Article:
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The coronavirus survival plan

I get that the coronavirus is here. And it’s serious. For context, I have elderly parents and a very elderly father-in-law.

But guess what happens when you tell people NOT to panic and NOT to panic buy?

I’m minded of the series Dad’s Army in which Corporal Jones’ catch-phrase ‘DON’T PANIC’ (accompanied by flapping arms) actually caused those around him to panic.
The official Government advice thus far is all well and good. I think you should continue to sneeze into a tissue and wash your hand thoroughly. Self-isolation, at least for vulnerable people, is a good idea.


All the advice so far has been from the medical profession and, guess what, it doesn’t seem to be working.

So here’s some advice from the other end of the spectrum. I’ve studied people who are happy and well for 12 years. I even wrote a Loughborough thesis on it, hence I get to call myself a ‘Doctor of Happiness’.

Cheesy title aside, here are two HUGE points.

Here’s some proper research, and I know it’s proper because it’s from Yorkshire where, apparently, they have a fridge full of the flu virus. They take consenting adults and expose them to the latest flu virus in an attempt to produce the next strain of vaccine.

Once the fridge is opened, 47-per-cent of adults get the flu . And they get it bad.

But here’s the thing. If you take someone who is emotionally upbeat and expose them to said fridge, only 27-per-cent will come down with flu. They will feel fewer symptoms and recover a lot quicker.

So HUGE point number 1: being happy is the best medicine you can get.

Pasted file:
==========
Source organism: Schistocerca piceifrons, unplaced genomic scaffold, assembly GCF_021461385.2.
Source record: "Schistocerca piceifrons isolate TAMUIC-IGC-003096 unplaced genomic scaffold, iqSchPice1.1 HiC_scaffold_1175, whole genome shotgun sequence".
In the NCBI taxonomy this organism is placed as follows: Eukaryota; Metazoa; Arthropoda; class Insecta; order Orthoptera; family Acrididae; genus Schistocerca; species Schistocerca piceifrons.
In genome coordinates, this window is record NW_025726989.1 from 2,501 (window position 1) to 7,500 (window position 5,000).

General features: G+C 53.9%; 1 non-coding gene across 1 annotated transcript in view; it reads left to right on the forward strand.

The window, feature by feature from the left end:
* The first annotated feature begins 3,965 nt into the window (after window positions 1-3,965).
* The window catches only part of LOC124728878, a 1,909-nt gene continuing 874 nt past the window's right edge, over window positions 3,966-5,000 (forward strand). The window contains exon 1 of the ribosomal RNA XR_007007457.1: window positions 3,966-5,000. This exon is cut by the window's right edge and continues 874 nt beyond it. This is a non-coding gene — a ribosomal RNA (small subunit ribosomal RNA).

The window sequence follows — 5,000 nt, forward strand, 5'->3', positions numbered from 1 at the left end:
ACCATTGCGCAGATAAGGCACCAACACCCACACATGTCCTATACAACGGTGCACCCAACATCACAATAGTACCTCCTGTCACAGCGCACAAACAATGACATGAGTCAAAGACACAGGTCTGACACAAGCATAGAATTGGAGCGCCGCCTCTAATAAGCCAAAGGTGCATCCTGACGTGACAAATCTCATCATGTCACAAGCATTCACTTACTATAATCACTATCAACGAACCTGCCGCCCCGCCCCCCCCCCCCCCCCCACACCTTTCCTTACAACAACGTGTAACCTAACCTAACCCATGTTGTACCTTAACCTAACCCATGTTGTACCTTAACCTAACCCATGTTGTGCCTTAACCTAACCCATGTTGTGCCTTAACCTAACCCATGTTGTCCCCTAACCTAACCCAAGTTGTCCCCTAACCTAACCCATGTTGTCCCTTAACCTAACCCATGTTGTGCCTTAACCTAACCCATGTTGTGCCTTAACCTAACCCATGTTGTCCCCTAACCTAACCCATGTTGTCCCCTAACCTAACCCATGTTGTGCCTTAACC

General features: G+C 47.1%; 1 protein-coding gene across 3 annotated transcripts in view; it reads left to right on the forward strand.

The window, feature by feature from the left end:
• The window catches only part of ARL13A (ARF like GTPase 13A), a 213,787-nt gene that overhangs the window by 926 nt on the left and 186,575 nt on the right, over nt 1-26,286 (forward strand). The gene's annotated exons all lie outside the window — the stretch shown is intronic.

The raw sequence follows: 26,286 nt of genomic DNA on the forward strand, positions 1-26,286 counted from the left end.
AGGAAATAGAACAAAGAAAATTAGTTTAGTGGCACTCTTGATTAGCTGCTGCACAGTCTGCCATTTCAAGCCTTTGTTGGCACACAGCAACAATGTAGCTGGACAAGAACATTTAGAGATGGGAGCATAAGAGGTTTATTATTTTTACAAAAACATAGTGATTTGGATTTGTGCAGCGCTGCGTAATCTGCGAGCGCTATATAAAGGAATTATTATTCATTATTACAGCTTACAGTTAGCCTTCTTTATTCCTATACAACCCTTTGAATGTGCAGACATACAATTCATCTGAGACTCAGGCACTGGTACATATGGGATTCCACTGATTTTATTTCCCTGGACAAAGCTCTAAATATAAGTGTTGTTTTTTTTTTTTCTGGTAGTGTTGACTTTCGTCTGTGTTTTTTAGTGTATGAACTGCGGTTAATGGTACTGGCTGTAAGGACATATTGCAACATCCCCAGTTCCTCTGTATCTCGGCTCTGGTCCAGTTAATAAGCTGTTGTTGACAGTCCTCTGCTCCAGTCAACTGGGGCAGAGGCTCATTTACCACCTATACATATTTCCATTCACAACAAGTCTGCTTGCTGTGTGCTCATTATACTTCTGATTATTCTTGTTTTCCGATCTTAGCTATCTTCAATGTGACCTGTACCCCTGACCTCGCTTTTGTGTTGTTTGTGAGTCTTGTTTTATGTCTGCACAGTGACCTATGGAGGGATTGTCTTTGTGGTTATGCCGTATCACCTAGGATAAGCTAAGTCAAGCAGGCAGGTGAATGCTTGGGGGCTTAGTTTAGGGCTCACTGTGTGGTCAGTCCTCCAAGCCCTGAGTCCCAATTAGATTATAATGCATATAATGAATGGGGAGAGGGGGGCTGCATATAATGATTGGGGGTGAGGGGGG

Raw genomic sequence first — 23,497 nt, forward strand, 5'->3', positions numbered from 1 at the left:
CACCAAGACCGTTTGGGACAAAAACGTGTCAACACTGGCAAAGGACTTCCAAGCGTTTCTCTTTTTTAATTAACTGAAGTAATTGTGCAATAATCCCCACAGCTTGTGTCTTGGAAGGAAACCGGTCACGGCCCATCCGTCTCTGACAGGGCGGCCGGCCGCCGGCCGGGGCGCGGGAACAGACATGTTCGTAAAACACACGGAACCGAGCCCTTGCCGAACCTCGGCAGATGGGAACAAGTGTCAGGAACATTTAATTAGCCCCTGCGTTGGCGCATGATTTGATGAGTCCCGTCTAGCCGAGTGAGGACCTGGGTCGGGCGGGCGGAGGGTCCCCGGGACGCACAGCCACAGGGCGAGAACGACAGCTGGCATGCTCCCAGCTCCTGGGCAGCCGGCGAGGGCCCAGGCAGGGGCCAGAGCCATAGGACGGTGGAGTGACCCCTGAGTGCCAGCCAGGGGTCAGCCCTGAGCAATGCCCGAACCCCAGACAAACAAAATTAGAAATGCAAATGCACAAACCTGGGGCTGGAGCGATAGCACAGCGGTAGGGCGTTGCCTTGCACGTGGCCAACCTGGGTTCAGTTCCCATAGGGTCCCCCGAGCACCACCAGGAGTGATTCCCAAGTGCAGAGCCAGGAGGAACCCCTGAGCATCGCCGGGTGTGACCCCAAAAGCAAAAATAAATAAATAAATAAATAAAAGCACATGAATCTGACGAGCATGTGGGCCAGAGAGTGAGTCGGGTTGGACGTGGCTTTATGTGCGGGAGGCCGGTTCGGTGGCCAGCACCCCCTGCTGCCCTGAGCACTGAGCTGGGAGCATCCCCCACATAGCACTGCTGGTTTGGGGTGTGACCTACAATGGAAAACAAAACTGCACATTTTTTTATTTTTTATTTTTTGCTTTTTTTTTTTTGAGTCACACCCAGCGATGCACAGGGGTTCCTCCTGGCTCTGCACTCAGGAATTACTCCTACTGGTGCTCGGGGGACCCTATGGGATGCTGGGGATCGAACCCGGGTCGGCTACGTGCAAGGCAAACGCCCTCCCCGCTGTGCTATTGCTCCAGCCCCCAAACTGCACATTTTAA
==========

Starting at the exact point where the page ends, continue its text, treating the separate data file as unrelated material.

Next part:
Second, contagion is even bigger than your physical health.

Your emotions are contagious. Your happiness leaks out of you and reaches 3-degrees of people removed from you. That means you are positively impacting on your friends, your friends’ friends, and your friends’ friends’ friends. Plus if you have a happy brother or sister it makes you 14% happier and, get this, if you have a happy neighbour you will be a whopping 34% happier.

You cannot NOT have an impact on those around you. In plain simple English it boils down to this: those around you are catching your feelings.
Put the two HUGE points together and the conclusion is thus: Happiness inoculates you against the flu virus. But when you’re happy it leaks into those around you, creating happiness in your nearest and dearest. So you’re inoculating them too!

Stay safe people. By remaining happy.

And if you need a booster, our training will do the trick

[1] Sheldon Cohen, David A. J. Tyrrell and Andrew P. Smith, ‘Psychological Stress and Susceptibility to the Common Cold’, New England Journal of Medicine 325 (1991).
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